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Bankruptcy hits municipalities affected by bad economy, housing

So many of our neighbors in Burlington County, New Jersey can tell the same story; unmanageable expenses, the troubled economy, the crash of the housing market, and how bankruptcy was the only way out. Now local municipalities are writing the same script.

Stockton, California, has filed for bankruptcy. A Chapter 9 filing is not the same as a Chapter 7 or 13 filing that individuals file, or a Chapter 11 filing for businesses. However, many of the factors that would drive an individual or a business to file for bankruptcy are present and similar to the city’s circumstance. The Chapter 9 bankruptcy will help keep some of the creditors at bay and still allow the city to continue its basic police and fire services.

The city faces a $26 million deficit in its coffers. It has already cut $90 million from its budget, eliminated a third of its fire department, a quarter of the police department, and 40 percent of all city employees overall. The staff that remains suffered cuts to their wages and health care coverage.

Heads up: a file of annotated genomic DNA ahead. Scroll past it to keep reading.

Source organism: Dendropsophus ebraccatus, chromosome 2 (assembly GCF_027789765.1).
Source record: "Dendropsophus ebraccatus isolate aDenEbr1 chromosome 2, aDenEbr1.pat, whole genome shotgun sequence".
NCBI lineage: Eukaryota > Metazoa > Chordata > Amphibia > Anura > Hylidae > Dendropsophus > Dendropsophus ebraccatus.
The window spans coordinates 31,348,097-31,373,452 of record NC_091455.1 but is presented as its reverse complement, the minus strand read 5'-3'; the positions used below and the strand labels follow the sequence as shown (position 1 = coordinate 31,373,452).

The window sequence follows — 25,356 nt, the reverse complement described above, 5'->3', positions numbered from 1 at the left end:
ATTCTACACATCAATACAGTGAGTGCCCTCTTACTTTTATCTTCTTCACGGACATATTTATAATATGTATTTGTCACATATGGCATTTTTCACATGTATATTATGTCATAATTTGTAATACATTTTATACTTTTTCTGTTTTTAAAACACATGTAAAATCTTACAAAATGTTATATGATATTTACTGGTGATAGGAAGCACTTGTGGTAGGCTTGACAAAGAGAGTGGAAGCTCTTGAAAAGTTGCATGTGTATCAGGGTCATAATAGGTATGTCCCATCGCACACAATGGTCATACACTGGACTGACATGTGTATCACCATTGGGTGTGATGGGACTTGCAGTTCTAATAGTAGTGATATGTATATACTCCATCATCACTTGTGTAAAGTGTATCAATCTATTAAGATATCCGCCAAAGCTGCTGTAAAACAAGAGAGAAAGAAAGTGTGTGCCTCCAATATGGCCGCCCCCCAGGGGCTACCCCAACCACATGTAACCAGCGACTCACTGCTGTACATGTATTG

More than 15 percent of the city’s population is unemployed and its violent crime rate ranks at the top of the list nationwide. Former city-owned buildings and properties hosts signs that say, “Out of Business.” City Hall has been repossessed. On top of all that, it was listed as Forbes Magazine’s most miserable city in 2010.

All of this sounds very familiar, doesn’t it? If you are thinking of filing for personal bankruptcy to eliminate the creditor harassment, annoying phone calls, wage garnishments, repossessions or foreclosures, you are in good company. There is absolutely no shame in filing to eliminate your debt under Chapter 7 or reorganize your debt through chapter 13. It could be the relief and new leaf your family needs to start over and live within your new means.

Source: BBC, “Californian city faces bankruptcy,” June 27, 2012

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